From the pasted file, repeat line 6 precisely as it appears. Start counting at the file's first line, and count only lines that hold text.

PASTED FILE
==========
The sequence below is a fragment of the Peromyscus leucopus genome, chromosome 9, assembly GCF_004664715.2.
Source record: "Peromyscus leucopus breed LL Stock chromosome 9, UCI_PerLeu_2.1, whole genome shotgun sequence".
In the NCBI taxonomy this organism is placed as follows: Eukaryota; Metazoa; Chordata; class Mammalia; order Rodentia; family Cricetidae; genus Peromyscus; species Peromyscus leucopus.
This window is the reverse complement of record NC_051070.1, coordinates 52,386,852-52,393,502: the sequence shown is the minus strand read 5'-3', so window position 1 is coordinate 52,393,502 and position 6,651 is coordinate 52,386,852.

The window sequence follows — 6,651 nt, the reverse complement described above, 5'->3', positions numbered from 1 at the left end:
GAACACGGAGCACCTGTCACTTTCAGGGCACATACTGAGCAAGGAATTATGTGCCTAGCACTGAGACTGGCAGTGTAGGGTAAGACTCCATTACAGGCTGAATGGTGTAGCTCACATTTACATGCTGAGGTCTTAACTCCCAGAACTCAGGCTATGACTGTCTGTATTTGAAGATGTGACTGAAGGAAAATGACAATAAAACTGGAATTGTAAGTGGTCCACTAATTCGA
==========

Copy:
GAACACGGAGCACCTGTCACTTTCAGGGCACATACTGAGCAAGGAATTATGTGCCTAGCACTGAGACTGGCAGTGTAGGGTAAGACTCCATTACAGGCTGAATGGTGTAGCTCACATTTACATGCTGAGGTCTTAACTCCCAGAACTCAGGCTATGACTGTCTGTATTTGAAGATGTGACTGAAGGAAAATGACAATAAAACTGGAATTGTAAGTGGTCCACTAATTCGA